The new R21/Matrix-M malaria vaccine, developed by The University of Oxford and manufactured by The Serum Institute of India, has been granted its first “full national licensure” by Ghana’s Food and Drugs Authority (FDA Ghana). The vaccine is contributing to the global fight against malaria, of which there are 241 million cases and an estimated 627,000 deaths globally in 2020. In Ghana alone, over 5 million malaria cases were confirmed in 2021, which marks the approval of the new vaccine as an important move by the Ghanaian government to tackle the malaria crisis. So how does this vaccine work? Is it truly effective? And what is the significance of an African country being the first to approve this vaccine?
How does the vaccine work?
When a mosquito carrying the malaria parasite bites an individual, the parasite enters the bloodstream and evolves into different forms over its life cycle. The first form of the malaria parasite is the ‘sporozoite’ which the R21/Matrix-M vaccine targets to prevent the development of malaria.
Vaccines help build immunity against infections and typically achieve this by introducing antigens to our immune cells. Antigens are pieces of a pathogen (e.g. malaria parasite) that our body recognises and learns to respond to. The R21/Matrix-M vaccine works by delivering parts of the sporozoite proteins (i.e. the antigen) that are also fused with hepatitis B virus fragments to trigger an immune response against future malaria infection.
The Matrix-M component of the R21/Matrix-M vaccine, called the “adjuvant”, seeks to amplify this immune response by triggering ‘antigen-presenting cells’ to flow towards the injection site. This means that the immune system will be strongly activated to combat malaria infection and the vaccine more potent with long-lasting effects.
How Effective is the Vaccine?
When a new drug/treatment is developed, its efficacy (i.e. performance under ideal and controlled conditions) must be rigorously tested through 4 phases of clinical trials, with each phase increasing the number of study participants included.
A phase 1/2b trial of the R21/Matrix-M vaccine was conducted in children aged 5-17 months old in Burkina Faso, whereby a series of vaccinations were administered before or at the start of the malaria season, to assess the efficacy of the vaccine in preventing the occurrence of malaria. The trial, which was published in The Lancet Infectious Diseases, discovered the vaccine’s efficacy to be 71% (low adjuvant dose) and 77% (high adjuvant dose).
Twelve months after the initial vaccination, they administered booster doses and monitored the efficacy of the booster doses over another 12 months. They discovered an efficacy of 70% (low adjuvant dose) and 80% (high adjuvant dose). These findings, therefore, indicate that the R21/Matrix-M vaccine is the first to meet the World Health Organisation’s (WHO) target for a malaria vaccine to have at least 75% efficacy by 2030.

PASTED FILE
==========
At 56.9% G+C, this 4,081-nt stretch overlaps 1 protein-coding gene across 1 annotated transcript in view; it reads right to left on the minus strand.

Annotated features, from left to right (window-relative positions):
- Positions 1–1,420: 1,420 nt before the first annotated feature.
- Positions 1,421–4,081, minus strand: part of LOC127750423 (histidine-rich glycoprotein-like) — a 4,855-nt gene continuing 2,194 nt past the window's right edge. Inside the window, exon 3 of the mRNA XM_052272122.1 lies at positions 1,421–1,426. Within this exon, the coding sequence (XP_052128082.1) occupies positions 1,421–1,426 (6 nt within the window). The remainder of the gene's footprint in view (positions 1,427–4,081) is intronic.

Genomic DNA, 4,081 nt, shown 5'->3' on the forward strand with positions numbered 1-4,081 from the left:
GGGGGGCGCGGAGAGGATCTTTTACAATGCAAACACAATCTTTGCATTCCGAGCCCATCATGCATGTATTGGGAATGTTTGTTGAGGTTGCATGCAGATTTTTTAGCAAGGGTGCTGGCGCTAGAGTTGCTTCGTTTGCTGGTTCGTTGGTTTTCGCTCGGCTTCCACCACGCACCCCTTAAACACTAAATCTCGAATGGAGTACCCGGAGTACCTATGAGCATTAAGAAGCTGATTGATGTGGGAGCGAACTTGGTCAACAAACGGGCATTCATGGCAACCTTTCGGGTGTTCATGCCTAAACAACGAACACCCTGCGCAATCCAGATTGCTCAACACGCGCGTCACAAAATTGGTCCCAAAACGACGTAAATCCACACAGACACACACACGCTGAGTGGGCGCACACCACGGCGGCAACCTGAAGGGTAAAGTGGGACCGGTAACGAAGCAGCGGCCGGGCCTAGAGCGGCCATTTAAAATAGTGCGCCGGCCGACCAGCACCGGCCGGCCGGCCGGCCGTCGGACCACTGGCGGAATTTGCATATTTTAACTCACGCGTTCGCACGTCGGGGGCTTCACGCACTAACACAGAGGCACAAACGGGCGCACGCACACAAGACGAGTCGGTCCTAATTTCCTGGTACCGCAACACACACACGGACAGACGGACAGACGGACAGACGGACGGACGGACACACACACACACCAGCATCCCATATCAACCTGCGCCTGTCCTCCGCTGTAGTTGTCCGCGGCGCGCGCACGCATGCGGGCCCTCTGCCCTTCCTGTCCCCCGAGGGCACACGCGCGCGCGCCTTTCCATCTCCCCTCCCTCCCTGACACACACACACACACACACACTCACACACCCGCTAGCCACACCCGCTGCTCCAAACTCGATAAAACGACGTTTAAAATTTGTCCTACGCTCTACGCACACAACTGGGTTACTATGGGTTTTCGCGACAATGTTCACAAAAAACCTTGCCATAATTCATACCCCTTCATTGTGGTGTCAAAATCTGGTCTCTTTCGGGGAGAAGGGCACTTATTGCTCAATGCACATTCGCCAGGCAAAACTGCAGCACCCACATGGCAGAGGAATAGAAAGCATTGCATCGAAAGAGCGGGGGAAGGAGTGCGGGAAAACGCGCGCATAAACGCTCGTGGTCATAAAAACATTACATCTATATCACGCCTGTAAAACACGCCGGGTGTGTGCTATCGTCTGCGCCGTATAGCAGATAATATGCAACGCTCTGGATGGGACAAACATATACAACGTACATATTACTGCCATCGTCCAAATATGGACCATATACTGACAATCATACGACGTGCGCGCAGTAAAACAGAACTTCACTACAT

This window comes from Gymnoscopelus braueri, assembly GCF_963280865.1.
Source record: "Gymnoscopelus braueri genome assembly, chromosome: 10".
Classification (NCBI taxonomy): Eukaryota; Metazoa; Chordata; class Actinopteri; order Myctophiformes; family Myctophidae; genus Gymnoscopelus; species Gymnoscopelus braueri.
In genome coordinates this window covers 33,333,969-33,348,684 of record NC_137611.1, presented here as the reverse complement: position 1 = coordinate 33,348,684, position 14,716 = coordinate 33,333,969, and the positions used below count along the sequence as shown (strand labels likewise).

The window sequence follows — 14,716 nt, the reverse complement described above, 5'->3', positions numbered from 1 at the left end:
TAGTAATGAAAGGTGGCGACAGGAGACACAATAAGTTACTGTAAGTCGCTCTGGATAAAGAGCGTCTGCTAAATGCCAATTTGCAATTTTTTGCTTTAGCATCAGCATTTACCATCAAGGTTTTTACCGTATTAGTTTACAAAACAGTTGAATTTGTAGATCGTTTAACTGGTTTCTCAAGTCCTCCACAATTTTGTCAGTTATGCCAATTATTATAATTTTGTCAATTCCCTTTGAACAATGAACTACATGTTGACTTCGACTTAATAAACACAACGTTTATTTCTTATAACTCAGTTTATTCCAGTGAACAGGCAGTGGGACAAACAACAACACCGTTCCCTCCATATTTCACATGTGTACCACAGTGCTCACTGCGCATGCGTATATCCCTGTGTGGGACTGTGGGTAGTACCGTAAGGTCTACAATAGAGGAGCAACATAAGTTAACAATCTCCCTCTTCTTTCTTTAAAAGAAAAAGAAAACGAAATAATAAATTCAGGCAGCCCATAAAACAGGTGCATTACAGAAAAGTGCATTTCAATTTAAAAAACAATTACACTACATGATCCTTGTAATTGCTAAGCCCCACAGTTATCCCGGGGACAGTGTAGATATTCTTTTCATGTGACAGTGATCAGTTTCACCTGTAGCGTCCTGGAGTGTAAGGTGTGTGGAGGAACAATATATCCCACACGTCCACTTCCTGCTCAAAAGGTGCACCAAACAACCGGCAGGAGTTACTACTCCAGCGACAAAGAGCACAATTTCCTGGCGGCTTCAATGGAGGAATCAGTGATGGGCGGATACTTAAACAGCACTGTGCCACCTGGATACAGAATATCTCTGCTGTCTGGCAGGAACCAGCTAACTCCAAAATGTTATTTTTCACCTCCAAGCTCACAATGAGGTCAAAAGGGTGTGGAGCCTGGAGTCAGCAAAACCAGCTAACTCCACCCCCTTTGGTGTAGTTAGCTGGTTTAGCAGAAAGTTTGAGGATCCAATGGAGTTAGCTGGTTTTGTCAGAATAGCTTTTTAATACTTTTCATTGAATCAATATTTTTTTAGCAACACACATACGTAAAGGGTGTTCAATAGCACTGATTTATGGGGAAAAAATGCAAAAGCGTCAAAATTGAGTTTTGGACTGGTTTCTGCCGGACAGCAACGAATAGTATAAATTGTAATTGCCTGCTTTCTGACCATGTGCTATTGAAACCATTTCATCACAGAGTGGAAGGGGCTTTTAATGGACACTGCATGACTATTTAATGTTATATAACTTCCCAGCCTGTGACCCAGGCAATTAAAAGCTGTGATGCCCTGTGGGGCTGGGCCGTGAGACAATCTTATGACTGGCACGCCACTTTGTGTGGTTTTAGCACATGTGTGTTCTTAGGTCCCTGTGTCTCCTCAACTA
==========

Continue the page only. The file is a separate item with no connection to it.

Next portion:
Although data from a phase 3 trial has not yet been publicly published, the phase 3 results obtained so far suggest a similar efficacy/performance of the R21/Matrix-M vaccine as in the phase 2 trial. This is according to Professor Adrian Hill, the director of the Jenner Institute at the University of Oxford, which is where the vaccine was developed. Upon assessing the trial data, FDA Ghana decided to license the use of the vaccine in children aged 5 to 36 months.
What is the significance of this approval by Ghana?
Ghana’s approval of the R21/Matrix-M vaccine is significant because it has come before the WHO’s approval of the vaccine. It has now been reported that Nigeria, the world’s most malaria-affected country accounting for 27% of global cases and 32% of global deaths, has also granted provisional approval to the vaccine, making it the second country to do so. The regulatory authorities of 10 other African countries are also reviewing the data from the trials and more approvals of the vaccine are expected in the coming weeks. This highlights the urgency to tackle a disease in which 96% of its cases and deaths each year occur in Africa, with children under 5 years of age being the most affected.
The move by Ghana has also been tagged as ‘unusual’ in an article by Reuters. This is because many African countries lack efficient drug regulatory systems, hence “African countries that do not have extensive resources for drug regulation have previously relied on the U.N. agency to initially review new medicines”.
The article states that this move signifies that African countries desire to “exert their own pharmaceutical oversight” especially after the COVID-19 crisis revealed inequities in vaccine supply. The article also suggests that “African countries may want to limit their reliance on Western governments and companies by manufacturing life-saving drugs in the continent” which aligns with new reports on alliance talks between The Serum Institute of India and a Ghanaian producer, DEK Vaccines Ltd, to produce doses of R21 within Ghana in the long term.
Overall, the move made by Ghana to approve the R21/Matrix-M vaccine is a significant one that appears to be paving the way for other African countries to approve the vaccine also. A phase 3 trial assessing the safety and efficacy of the R21-Matrix-M vaccine in 4,800 children across 5 sites, in East and West Africa, is ongoing and the results are expected to be released this year. The widespread use of the vaccine may depend on the results of this larger trial.
By Success Fabusoro